Site Navigation Page Content

Peter Jennings (’85), president of Dow Japan, serves as unofficial ambassador in Asia

Peter Jennings ('85)

Peter Jennings ('85)

If you should be on the the streets of Tokyo and see a man walking around in a Wake Forest University sweatshirt, there’s a good chance that’s Peter Jennings.


“People ask, ‘Do you have anything that doesn’t have Wake Forest on it?’” Jennings said.

Not likely.

Jennings (’85) is Wake Forest’s unofficial ambassador in Japan where he serves as president of Dow Japan and associate general counsel – a job he describes as being somewhat ambassadorial as well.

“Anything that has the Dow diamond on it and relates to Japan is my job,” he said.

Jennings is a familiar face at Dow events, whether it’s a golf outing, party or community event sponsored by Dow. He is the only American that Dow has in Japan, so he feels a responsibility to represent Dow and U.S. business practices well.

Plunging into other cultures and embracing the experiences he finds there, takes a certain amount of confidence – a trait Jennings said he learned at the School of Law.

He arrived at Wake Forest with a degree in English from Albion College, and describes law school as more fun than his undergraduate years. His daughter, Gretchen, graduated from Wake Forest University in 2010 and his son, Spencer, is a senior, and a member of the Men’s Basketball Team for the past three seasons.

Wake Forest gave Jennings plenty of role models who taught him a lesson he has found useful in his travels around the globe.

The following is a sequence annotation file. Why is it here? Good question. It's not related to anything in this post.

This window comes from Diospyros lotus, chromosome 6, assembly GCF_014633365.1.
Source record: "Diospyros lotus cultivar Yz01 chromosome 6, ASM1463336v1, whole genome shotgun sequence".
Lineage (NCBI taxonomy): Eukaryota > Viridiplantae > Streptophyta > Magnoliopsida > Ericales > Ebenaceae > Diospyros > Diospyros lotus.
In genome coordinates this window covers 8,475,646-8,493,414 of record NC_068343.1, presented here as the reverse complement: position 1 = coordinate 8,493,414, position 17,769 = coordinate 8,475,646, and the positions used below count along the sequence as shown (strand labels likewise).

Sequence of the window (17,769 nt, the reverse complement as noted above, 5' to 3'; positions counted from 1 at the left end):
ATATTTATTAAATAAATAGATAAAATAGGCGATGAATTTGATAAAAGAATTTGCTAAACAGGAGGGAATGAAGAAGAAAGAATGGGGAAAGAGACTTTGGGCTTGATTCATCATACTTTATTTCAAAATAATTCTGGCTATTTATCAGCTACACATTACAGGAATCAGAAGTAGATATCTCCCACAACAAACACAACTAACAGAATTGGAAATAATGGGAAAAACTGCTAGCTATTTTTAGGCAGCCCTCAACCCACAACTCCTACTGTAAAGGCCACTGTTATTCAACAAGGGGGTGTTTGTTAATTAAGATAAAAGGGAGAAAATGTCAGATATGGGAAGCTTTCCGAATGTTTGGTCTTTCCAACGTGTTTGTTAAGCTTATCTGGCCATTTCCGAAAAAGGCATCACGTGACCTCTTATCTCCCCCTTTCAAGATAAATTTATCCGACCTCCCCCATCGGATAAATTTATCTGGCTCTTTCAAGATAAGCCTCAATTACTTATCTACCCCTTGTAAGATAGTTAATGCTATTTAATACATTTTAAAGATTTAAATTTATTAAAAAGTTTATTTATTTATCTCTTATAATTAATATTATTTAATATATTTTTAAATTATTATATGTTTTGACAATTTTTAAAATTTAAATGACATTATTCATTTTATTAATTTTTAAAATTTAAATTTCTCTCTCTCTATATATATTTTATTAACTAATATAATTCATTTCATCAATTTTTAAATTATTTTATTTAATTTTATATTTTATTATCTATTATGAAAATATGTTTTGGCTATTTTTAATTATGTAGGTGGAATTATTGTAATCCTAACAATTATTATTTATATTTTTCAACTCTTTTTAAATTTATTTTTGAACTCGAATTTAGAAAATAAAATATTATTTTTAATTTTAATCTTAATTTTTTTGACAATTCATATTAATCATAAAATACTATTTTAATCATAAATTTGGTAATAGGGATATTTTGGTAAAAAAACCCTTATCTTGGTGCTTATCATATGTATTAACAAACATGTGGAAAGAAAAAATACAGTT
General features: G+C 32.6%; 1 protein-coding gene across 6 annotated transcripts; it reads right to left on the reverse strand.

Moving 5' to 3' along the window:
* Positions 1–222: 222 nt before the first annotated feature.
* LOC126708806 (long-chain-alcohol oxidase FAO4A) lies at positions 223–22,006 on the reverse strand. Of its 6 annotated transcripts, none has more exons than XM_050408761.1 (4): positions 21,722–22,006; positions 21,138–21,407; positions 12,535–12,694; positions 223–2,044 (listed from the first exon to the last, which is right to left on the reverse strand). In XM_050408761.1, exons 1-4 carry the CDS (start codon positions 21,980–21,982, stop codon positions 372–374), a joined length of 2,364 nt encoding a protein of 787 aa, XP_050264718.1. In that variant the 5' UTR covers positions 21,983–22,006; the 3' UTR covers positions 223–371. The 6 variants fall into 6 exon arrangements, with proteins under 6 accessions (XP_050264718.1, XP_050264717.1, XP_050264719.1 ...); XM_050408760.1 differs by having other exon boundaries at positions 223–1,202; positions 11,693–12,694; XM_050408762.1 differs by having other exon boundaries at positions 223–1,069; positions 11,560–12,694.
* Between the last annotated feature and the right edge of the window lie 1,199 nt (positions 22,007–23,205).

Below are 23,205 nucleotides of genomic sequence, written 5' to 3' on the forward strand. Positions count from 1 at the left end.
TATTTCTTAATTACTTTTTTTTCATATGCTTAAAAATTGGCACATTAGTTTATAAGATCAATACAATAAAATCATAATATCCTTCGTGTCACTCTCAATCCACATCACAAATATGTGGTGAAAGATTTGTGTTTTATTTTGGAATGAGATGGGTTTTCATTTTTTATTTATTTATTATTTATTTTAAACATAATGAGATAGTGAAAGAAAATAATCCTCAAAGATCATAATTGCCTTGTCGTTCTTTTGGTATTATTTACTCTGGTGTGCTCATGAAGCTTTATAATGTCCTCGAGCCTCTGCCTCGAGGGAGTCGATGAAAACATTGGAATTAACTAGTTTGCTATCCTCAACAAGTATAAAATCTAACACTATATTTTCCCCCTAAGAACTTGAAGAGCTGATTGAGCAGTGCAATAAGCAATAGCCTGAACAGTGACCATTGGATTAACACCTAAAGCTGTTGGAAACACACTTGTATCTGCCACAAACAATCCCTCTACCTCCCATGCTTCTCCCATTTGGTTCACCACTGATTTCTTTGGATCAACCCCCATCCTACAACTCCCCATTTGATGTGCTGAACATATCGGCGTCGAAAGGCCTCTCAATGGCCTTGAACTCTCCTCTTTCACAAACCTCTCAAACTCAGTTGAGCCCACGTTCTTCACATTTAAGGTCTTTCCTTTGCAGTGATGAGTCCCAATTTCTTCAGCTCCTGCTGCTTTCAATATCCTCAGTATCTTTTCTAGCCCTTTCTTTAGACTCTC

“I think you can be an extremely successful, tough lawyer, but you can also be a gentle man or gentle woman,” he said, “and act in a professional manner.”

Even though he did not make the Law Review, Professor Suzanne Reynolds tapped Jennings to write for the publication because she admired the columns he wrote for the School of Law newspaper.

“When I left Wake Forest, I felt very confident that I’d gotten a great education,” he said, “but I also had a well-rounded perspective about life. I got a lot of encouragement from my professors who were always saying, ‘Why don’t you do that?’”

He also benefited from the excellent camaraderie and collegial learning environment at Wake Forest law school where he forged bonds of great friendships that have continued to this day. Although the law school curriculum was challenging, he was able to enjoy the personal interactions with classmates and professors as well as experiencing many outstanding opportunities that are unique to Wake Forest and make it such an exceptional university.

A summer clerkship at Dow Chemical during the summer of 1984, led to a full-time job offer after Jennings graduated. He began as an attorney in Michigan operations and moved onto Houston a few years later. In 1998, he became counsel for Dow Pacific, which is based in Hong Kong. He stayed in Hong Kong for six years and indulged his love of travel.

“It was pretty neat to say, ‘Next week I’ll be in Sydney, Melbourne, Kuala Lumpur and Bangkok,” he said.

His various moves have given him an opportunity to learn a lot about litigation and international law as well as manufacturing, environmental compliance and human resources.

His long experience with Dow allows him to help Japanese managers get things done within the company, and he takes a special interest in helping women and younger people advance their careers.

There is often no blueprint for Jennings to follow. Japanese culture, with its centuries of tradition, can be hard for outsiders to comprehend. He relies on his enthusiasm to carry him, just as it did in law school.

“Every single day is an adventure, just getting to work and talking to people,” he said. “You can’t take yourself so seriously. I make one hundred mistakes a day.”